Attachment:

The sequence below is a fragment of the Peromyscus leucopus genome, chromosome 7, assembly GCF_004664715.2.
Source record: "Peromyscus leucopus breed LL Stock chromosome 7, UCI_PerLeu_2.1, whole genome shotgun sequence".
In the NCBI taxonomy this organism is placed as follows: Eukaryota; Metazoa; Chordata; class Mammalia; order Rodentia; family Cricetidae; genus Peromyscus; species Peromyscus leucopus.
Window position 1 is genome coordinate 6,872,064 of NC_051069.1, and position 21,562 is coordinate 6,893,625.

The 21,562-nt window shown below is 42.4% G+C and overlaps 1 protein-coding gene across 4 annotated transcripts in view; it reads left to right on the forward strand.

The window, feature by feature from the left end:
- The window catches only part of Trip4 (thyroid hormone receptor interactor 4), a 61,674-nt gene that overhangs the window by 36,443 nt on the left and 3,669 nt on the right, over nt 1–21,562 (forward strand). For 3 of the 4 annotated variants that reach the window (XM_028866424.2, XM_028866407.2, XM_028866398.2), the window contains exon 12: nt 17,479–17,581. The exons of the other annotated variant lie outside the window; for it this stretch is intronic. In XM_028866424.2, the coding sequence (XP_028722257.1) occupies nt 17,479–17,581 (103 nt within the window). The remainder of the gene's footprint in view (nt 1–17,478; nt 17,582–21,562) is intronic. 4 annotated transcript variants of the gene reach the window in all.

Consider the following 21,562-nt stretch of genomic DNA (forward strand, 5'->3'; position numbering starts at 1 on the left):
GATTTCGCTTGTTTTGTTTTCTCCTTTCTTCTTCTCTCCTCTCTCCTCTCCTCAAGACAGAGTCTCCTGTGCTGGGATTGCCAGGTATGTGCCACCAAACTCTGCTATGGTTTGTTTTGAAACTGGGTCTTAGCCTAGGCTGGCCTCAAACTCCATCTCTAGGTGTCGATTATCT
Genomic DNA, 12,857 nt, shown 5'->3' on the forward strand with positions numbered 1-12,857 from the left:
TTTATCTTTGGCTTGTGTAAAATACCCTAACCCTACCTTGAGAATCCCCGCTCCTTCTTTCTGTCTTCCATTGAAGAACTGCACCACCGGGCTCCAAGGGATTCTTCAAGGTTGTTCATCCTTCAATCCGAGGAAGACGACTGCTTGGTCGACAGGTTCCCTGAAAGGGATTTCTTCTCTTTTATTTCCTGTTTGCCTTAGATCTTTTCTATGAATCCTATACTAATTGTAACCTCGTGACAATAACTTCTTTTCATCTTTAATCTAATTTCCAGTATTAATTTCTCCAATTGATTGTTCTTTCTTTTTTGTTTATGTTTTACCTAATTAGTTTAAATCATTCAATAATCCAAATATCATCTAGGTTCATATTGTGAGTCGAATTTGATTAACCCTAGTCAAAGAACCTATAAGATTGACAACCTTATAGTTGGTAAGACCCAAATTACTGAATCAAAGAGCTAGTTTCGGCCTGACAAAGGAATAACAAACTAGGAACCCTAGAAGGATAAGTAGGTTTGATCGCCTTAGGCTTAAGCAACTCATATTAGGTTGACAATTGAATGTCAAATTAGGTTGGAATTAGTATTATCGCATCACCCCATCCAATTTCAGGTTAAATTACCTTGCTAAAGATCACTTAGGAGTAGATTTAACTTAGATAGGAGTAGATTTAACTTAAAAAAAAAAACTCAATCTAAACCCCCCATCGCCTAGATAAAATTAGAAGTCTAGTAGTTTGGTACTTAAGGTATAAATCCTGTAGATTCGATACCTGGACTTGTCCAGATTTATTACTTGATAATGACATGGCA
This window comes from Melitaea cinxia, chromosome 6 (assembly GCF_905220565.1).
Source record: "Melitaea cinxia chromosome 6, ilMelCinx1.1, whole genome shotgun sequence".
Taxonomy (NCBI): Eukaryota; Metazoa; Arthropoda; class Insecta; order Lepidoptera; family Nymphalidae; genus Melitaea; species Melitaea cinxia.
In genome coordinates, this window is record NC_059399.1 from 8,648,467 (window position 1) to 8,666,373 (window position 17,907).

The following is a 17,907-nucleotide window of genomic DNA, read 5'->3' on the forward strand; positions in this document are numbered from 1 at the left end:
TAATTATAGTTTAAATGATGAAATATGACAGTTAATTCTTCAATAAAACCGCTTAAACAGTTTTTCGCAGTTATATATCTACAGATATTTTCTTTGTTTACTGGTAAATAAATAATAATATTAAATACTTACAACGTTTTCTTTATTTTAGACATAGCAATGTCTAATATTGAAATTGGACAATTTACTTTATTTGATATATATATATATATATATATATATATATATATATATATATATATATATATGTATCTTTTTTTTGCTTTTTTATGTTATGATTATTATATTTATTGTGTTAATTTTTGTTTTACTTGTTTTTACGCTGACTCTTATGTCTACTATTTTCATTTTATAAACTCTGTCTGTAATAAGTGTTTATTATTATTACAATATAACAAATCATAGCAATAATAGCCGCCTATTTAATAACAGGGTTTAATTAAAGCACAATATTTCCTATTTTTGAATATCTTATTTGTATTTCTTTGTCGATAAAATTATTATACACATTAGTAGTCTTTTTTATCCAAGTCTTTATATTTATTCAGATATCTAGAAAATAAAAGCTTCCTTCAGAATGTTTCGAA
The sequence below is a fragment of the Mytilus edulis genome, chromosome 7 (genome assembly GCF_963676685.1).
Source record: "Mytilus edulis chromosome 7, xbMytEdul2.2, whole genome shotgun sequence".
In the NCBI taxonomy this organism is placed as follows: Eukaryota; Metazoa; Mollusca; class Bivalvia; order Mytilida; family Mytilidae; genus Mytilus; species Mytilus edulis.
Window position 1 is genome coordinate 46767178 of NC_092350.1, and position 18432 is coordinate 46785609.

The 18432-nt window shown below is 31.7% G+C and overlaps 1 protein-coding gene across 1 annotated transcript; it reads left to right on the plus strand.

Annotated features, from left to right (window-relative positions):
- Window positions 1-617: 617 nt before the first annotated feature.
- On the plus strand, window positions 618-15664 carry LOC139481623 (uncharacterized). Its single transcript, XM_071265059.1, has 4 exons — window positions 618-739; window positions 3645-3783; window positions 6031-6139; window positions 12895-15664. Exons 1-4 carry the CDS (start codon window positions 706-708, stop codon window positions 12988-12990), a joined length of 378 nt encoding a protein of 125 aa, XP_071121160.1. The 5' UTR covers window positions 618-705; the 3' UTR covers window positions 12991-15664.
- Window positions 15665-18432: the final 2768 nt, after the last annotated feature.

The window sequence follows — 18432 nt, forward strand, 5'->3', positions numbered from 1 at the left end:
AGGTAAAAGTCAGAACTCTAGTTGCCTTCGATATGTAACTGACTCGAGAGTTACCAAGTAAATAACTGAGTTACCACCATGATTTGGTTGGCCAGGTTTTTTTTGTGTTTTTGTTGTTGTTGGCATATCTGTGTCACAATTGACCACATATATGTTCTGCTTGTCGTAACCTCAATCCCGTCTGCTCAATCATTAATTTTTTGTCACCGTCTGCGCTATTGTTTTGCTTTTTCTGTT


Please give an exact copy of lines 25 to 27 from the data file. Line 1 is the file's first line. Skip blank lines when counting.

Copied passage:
- On the plus strand, window positions 618-15664 carry LOC139481623 (uncharacterized). Its single transcript, XM_071265059.1, has 4 exons — window positions 618-739; window positions 3645-3783; window positions 6031-6139; window positions 12895-15664. Exons 1-4 carry the CDS (start codon window positions 706-708, stop codon window positions 12988-12990), a joined length of 378 nt encoding a protein of 125 aa, XP_071121160.1. The 5' UTR covers window positions 618-705; the 3' UTR covers window positions 12991-15664.
- Window positions 15665-18432: the final 2768 nt, after the last annotated feature.

The window sequence follows — 18432 nt, forward strand, 5'->3', positions numbered from 1 at the left end: